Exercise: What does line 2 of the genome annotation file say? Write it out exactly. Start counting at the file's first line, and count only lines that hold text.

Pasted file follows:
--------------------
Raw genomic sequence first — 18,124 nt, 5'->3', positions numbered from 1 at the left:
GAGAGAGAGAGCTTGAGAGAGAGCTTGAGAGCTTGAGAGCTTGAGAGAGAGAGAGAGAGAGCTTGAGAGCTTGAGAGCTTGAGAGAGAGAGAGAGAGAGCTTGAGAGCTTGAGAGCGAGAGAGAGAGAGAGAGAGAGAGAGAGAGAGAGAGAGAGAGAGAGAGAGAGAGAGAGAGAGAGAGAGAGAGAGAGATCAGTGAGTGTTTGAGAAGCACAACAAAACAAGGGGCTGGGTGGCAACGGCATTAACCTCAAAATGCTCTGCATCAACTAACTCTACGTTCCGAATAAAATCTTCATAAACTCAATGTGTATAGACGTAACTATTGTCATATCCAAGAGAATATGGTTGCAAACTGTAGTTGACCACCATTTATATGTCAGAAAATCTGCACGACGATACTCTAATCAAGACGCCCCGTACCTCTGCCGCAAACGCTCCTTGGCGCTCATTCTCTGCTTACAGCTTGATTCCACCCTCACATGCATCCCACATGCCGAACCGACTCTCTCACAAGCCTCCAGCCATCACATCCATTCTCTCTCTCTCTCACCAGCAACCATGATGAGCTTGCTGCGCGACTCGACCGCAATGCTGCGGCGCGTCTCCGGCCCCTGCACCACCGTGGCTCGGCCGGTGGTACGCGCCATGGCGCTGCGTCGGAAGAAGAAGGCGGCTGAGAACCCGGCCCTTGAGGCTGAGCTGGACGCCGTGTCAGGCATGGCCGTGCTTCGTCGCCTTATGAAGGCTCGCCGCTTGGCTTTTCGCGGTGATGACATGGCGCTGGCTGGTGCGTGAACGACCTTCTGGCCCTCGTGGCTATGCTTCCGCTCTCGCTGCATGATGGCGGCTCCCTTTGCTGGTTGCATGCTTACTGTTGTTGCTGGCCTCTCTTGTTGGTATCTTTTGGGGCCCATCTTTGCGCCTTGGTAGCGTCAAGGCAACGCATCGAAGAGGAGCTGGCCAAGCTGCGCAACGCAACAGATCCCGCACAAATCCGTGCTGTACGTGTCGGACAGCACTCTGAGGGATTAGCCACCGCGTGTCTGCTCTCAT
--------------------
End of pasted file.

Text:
GAGAGAGAGAGCTTGAGAGAGAGCTTGAGAGCTTGAGAGCTTGAGAGAGAGAGAGAGAGAGCTTGAGAGCTTGAGAGCTTGAGAGAGAGAGAGAGAGAGCTTGAGAGCTTGAGAGCGAGAGAGAGAGAGAGAGAGAGAGAGAGAGAGAGAGAGAGAGAGAGAGAGAGAGAGAGAGAGAGAGAGAGAGAGAGATCAGTGAGTGTTTGAGAAGCACAACAAAACAAGGGGCTGGGTGGCAACGGCATTAACCTCAAAATGCTCTGCATCAACTAACTCTACGTTCCGAATAAAATCTTCATAAACTCAATGTGTATAGACGTAACTATTGTCATATCCAAGAGAATATGGTTGCAAACTGTAGTTGACCACCATTTATATGTCAGAAAATCTGCACGACGATACTCTAATCAAGACGCCCCGTACCTCTGCCGCAAACGCTCCTTGGCGCTCATTCTCTGCTTACAGCTTGATTCCACCCTCACATGCATCCCACATGCCGAACCGACTCTCTCACAAGCCTCCAGCCATCACATCCATTCTCTCTCTCTCTCACCAGCAACCATGATGAGCTTGCTGCGCGACTCGACCGCAATGCTGCGGCGCGTCTCCGGCCCCTGCACCACCGTGGCTCGGCCGGTGGTACGCGCCATGGCGCTGCGTCGGAAGAAGAAGGCGGCTGAGAACCCGGCCCTTGAGGCTGAGCTGGACGCCGTGTCAGGCATGGCCGTGCTTCGTCGCCTTATGAAGGCTCGCCGCTTGGCTTTTCGCGGTGATGACATGGCGCTGGCTGGTGCGTGAACGACCTTCTGGCCCTCGTGGCTATGCTTCCGCTCTCGCTGCATGATGGCGGCTCCCTTTGCTGGTTGCATGCTTACTGTTGTTGCTGGCCTCTCTTGTTGGTATCTTTTGGGGCCCATCTTTGCGCCTTGGTAGCGTCAAGGCAACGCATCGAAGAGGAGCTGGCCAAGCTGCGCAACGCAACAGATCCCGCACAAATCCGTGCTGTACGTGTCGGACAGCACTCTGAGGGATTAGCCACCGCGTGTCTGCTCTCAT